‘NJ BreastFest’ to rock in memory of cancer surgeon, Oct. 14 in Morristown

Musicians Lauren 'LoLo' Gaffney, left, and Karen Rosen have organized NJBreastFest, a benefit concert to help cancer patients. Both women are cancer survivors. Photo by Kevin Coughlin
Musicians Lauren 'LoLo' Gaffney, left, and Karen Rosen have organized NJBreastFest, a benefit concert to help cancer patients. Both women are cancer survivors. Photo by Kevin Coughlin
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Karen Rosen has been wanting to honor the surgeon who helped her conquer breast cancer ever since the doctor’s tragic death last year.

Rosen will get her chance in Morristown this Sunday, Oct. 14, 2018.

Karen Rosen of Big Radio at Morristown Onstage Media Day 2017. Photo by Kevin Coughlin, Jan.7, 2017.

Karen Rosen performing in 2017. Photo by Kevin Coughlin.

NJBreastFest will feature Rosen’s band, the Thingama Jigs, along with Bobby Syvarth, the Spare Tire Band, and Soular Bone.

It runs from 2 pm to 8 pm in the Raven Room at the Horseshoe Tavern at 36 Speedwell Ave. Tickets are $25 in advance, $30 at the door, with proceeds benefiting the I Love You More Fund, created in memory of Dr. Jan Huston-Pryor.

The breast cancer specialist and mother of 12 was fatally struck by a vehicle while walking her dog one morning last year in Essex Fells. Huston was 66.  The fund helps provide services for patients who cannot afford diagnosis and treatment of breast disease in the tri-state area.

“I had this idea, and everyone jumped on it,” said Rosen, who was treated successfully by Huston-Pryor 12 years ago.

NJBreastFest poster

“She came into my life at a time when I heard those words no one ever wants to hear: ‘You have cancer.’  I was 35 years old with a 2-year-old and a 2-month-old… I lost my mother to breast cancer when I was just 15 years old, and I was petrified,” recounted Rosen, an art therapist.

“Dr. Huston-Pryor showed me strength, love and professionalism that is indescribable.”

A native of Scotland, Rosen performed in last year’s Morristown Onstage competition as lead singer for Big Radio. For eight years, she participated in the New York Avon Walk, a cancer fundraiser that has ended. She had no trouble recruiting performers for NJ BreastFest.

Karen Rosen of Morristown has helped plan a concert to honor her late cancer surgeon, Dr. Jan Huston-Pryor. Photo by Kevin Coughlin
Karen Rosen of Morristown has helped plan a concert to honor her late cancer surgeon, Dr. Jan Huston-Pryor. Photo by Kevin Coughlin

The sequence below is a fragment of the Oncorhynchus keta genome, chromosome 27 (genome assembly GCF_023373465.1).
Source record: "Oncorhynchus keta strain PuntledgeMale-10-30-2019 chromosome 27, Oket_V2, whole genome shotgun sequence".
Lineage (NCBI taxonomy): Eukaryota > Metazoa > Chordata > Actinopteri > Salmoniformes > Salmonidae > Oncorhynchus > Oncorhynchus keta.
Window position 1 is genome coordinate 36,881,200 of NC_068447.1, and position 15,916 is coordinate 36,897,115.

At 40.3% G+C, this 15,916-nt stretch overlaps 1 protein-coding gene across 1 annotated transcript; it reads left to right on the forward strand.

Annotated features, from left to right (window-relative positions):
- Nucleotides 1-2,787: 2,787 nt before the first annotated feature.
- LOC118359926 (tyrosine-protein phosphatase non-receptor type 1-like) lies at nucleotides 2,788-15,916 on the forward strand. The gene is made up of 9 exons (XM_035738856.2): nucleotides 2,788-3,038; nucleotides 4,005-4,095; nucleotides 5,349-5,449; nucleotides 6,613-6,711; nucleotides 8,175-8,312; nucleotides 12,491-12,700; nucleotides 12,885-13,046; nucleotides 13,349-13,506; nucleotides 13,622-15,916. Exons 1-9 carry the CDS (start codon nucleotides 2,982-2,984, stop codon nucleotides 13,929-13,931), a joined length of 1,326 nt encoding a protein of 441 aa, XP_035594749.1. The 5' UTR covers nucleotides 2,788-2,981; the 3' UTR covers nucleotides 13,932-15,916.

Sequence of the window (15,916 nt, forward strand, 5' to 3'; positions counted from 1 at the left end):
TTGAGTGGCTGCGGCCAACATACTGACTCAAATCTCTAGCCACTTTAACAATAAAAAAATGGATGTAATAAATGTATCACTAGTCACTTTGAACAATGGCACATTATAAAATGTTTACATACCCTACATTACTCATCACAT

“The love and support are unbelievable. Breast cancer is so prevalent. It’s affected almost everyone,” Rosen said.

Just how prevalent was driven home when Rosen bounced her concert idea off Lauren “LoLo” Gaffney at an open mic night a few weeks ago.

Gaffney, who sings in Soular Bone, revealed that she, too, is a breast cancer survivor, diagnosed at 35 with a young child at home.

Gaffney’s son Spencer now is a sophomore at Randolph High School. Rosen’s oldest, Aiden, 14, attends Morristown High; her daughter Leah, now 12, who was just 2 months old when the diagnosis came.

In a rare case, Gaffney’s father was afflicted with breast cancer.

The singers promise Sunday’s tone will be upbeat.

“It’s really a celebration, of survivors,” Gaffney said between Soular Bone sets at Maxfield’s in Boonton last week.

Lauren 'LoLo' Gaffney, far left, performing with Soular Bone in Boonton. The band will play at NJ BreastFest on Oct. 14, 2018. Photo by Kevin Coughlin
Lauren ‘LoLo’ Gaffney, far left, performing with Soular Bone in Boonton. The band will play at NJ BreastFest on Oct. 14, 2018. Photo by Kevin Coughlin

Obituaries described Huston as caring and compassionate, professionally and privately. She and her husband adopted 10 of their children from troubled countries. Honoring the doctor is “very meaningful for me,” said Gaffney, who works as a clinical research manager. “I’ve raised thousands of dollars for the American Cancer Society, and I wanted to do this.”

October is Breast Cancer Awareness Month. One in eight women in the United States will be diagnosed in their lifetime with the illness, according to the National Breast Cancer Foundation. It’s the second-leading cause of cancer deaths among women in New Jersey, the state health department reports.

Staying optimistic is crucial for cancer patients, Gaffney said.

“People facing it definitely must have all the positive attitude you can muster. We both had small children. We couldn’t wallow in it. Attitude is so much of recovery.”

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